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Showing posts from May, 2005

For Winston

George Martin, a banker, was sitting in his living room in a well-to-do suburb of Boston reading a local story in the newspaper headlined "Barking Dog Saves Family of Five." But this is not the the story of George Martin. Or of banks. Nor is it the story of a dog who saved five lives.
However, this is indeed, a story of a dog.
A brown dog.
A brown dog with rather large brown eyes.
Who did not live in Boston.

The brown dog was sitting on the floor, facing the front door. He was staring straight ahead. He had been sitting there for over an hour. The brown dog was just waiting.
And thinking, too, for brown dog really wanted to smell something new. And the newest thing the brown dog knew of was the fat, gray cat that had been living in his house for close to a month now. But the fat, gray cat hated the brown dog. Or so the fat, gray cat let on. She would arch her blobbed back, her hair straight as arrows; thick as a well-kept lawn. She would open her mouth and her sharp teeth…

Punks-The Tuesday After Saturday

Minnie was 14. She liked wearing bright red lipstick and getting high.
Minnie never slept anymore, so Minnie was high a lot.
It was 6:30 in the morning and she could hear her father awake, moving in the upstairs, from room to room. She could hear the drag of her mother's feet following him. And she could hear her mother crying, whimpering.
But everybody knew it was going to happen this time.
This time, her father had not changed his mind. This time he had not given in.
Minnie could feel the hate wrench in her stomach, could feel that same hate in her eyes and across her mouth, as she took the last toke off the joint. She did not care anything for her father.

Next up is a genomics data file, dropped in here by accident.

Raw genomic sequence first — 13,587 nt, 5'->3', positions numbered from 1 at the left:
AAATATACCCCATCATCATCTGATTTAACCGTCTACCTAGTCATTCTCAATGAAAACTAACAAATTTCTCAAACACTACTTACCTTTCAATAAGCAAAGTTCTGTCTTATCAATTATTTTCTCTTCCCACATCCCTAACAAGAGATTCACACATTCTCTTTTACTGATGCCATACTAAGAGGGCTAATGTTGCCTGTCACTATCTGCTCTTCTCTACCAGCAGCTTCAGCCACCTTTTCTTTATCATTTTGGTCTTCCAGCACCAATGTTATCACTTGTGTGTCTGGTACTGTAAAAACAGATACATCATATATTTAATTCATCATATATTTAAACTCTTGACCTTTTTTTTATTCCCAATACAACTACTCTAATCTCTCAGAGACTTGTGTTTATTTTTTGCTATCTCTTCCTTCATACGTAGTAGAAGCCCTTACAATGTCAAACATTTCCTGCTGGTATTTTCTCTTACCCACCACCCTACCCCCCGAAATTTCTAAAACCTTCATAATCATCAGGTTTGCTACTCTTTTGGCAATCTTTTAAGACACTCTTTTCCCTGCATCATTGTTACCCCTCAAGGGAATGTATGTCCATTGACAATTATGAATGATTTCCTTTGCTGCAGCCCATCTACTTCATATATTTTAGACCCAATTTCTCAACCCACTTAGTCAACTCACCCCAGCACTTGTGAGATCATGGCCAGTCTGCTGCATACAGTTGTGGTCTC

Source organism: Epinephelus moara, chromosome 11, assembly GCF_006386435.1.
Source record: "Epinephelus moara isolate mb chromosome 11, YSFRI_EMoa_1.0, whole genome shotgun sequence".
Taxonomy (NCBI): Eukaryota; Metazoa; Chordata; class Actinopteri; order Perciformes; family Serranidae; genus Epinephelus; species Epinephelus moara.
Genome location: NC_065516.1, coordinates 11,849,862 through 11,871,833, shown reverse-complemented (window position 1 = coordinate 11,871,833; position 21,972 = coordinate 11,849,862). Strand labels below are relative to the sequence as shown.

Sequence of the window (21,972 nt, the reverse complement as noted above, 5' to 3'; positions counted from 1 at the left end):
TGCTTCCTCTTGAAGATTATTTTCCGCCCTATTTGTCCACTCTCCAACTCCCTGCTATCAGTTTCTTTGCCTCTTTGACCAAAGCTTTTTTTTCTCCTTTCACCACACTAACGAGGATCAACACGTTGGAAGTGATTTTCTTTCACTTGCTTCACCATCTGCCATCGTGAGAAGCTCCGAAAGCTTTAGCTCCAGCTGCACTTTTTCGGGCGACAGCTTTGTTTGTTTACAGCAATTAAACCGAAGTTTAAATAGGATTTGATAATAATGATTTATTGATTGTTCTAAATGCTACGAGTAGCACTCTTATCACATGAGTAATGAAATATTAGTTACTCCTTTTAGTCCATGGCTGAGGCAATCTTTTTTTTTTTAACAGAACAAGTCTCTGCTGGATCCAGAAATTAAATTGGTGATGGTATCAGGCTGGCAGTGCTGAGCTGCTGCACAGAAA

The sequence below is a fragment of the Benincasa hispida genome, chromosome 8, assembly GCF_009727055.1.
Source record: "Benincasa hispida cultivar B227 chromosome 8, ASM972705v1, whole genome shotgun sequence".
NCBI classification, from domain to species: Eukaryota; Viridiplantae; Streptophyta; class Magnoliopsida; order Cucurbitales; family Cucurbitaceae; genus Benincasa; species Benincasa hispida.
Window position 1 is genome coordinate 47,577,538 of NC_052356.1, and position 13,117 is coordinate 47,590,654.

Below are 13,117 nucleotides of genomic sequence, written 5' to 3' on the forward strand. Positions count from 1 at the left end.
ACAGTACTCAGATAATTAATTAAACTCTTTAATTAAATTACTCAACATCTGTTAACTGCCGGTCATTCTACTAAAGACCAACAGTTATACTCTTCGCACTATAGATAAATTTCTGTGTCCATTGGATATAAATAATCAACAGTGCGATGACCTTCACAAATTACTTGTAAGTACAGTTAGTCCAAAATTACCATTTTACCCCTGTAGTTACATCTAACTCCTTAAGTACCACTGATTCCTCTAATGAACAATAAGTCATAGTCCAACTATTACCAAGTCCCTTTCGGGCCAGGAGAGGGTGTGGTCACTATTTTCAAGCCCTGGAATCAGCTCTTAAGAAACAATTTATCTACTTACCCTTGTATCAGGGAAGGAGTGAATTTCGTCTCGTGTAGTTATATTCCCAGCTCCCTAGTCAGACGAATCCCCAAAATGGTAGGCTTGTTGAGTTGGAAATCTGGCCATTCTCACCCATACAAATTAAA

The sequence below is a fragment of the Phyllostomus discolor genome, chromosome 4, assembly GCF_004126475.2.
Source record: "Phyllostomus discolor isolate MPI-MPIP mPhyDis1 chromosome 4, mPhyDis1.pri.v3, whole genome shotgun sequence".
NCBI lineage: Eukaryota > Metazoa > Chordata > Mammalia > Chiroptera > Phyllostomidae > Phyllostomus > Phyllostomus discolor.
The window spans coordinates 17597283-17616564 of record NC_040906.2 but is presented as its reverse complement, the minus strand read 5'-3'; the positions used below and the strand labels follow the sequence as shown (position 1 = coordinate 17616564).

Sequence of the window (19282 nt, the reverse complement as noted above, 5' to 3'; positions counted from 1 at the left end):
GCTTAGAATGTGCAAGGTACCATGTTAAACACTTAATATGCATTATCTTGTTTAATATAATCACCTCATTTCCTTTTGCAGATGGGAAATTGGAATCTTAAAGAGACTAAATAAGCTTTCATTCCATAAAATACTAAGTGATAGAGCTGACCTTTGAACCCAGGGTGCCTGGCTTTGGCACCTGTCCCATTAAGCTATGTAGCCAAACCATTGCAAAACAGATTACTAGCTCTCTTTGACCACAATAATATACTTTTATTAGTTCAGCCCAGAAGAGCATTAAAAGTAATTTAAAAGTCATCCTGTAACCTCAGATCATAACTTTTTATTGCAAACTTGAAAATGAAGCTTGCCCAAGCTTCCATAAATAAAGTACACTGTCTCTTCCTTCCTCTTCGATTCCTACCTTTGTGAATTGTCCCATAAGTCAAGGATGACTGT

Minnie tried to care for her mother.
She heard the sudden thump and patter of Teddy and his seven year old feet upstairs. Minnie tossed the roach into her ashtray, lit, and got up off her bed; quickly, to cross her basement bedroom floor. She climbed the stairs, into the kitchen, where her parents now were.
"...fucking m…

Eight Years Old

It was four o'clock in the afternoon, and Tommy was sitting outside. On the front lawn and under the maple tree. It was raining; had been raining all day. Drizzle and five-minute breaks of fat and fast and rolling rain. Tommy's legs were in shorts, knees gripped to earth. He was wearing his jacket. And the maple tree was old and thick and full.
Tommy could hear Momma from the house sometimes. The windows were open and there were no curtains hung up yet. Momma was still unpacking.
Momma was swearing.
"Fucking piece of shit," she would say, and Tommy would repeat it back, whispered into his chest.
Tommy had not spoken to Momma all day.
Nor had he spoken to Aunt Lynn the two times she had already been over.
Nor had Tommy ate breakfast that morning.
And Tommy had not went into the new house for lunch.
Because he did not care if it was pizza. Or who had paid for the stinking shit.
In fact, the only person Tommy had spoken to all day was the friendly delivery boy, bearing …